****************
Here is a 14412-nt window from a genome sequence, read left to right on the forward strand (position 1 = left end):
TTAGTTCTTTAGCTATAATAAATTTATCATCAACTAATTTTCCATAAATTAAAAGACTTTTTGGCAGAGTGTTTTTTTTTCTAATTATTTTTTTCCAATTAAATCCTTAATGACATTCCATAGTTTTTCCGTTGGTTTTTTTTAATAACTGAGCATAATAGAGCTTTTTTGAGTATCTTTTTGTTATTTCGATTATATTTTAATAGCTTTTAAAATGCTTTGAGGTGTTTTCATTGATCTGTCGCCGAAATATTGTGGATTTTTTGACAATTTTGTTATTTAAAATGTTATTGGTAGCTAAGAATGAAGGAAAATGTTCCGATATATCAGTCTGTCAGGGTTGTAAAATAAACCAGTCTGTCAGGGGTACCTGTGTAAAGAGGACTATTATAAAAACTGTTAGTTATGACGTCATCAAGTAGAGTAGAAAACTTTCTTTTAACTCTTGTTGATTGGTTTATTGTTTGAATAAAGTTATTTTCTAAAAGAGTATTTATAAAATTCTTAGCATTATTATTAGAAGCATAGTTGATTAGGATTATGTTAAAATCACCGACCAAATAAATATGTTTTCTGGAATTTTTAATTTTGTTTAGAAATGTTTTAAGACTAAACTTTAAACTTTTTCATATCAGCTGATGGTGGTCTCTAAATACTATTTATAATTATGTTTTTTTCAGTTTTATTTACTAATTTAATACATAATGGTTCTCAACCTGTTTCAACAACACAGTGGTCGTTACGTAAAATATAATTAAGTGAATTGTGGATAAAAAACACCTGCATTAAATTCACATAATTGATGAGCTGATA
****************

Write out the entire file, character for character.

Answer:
Here is a 14412-nt window from a genome sequence, read left to right on the forward strand (position 1 = left end):
TTAGTTCTTTAGCTATAATAAATTTATCATCAACTAATTTTCCATAAATTAAAAGACTTTTTGGCAGAGTGTTTTTTTTTCTAATTATTTTTTTCCAATTAAATCCTTAATGACATTCCATAGTTTTTCCGTTGGTTTTTTTTAATAACTGAGCATAATAGAGCTTTTTTGAGTATCTTTTTGTTATTTCGATTATATTTTAATAGCTTTTAAAATGCTTTGAGGTGTTTTCATTGATCTGTCGCCGAAATATTGTGGATTTTTTGACAATTTTGTTATTTAAAATGTTATTGGTAGCTAAGAATGAAGGAAAATGTTCCGATATATCAGTCTGTCAGGGTTGTAAAATAAACCAGTCTGTCAGGGGTACCTGTGTAAAGAGGACTATTATAAAAACTGTTAGTTATGACGTCATCAAGTAGAGTAGAAAACTTTCTTTTAACTCTTGTTGATTGGTTTATTGTTTGAATAAAGTTATTTTCTAAAAGAGTATTTATAAAATTCTTAGCATTATTATTAGAAGCATAGTTGATTAGGATTATGTTAAAATCACCGACCAAATAAATATGTTTTCTGGAATTTTTAATTTTGTTTAGAAATGTTTTAAGACTAAACTTTAAACTTTTTCATATCAGCTGATGGTGGTCTCTAAATACTATTTATAATTATGTTTTTTTCAGTTTTATTTACTAATTTAATACATAATGGTTCTCAACCTGTTTCAACAACACAGTGGTCGTTACGTAAAATATAATTAAGTGAATTGTGGATAAAAAACACCTGCATTAAATTCACATAATTGATGAGCTGATA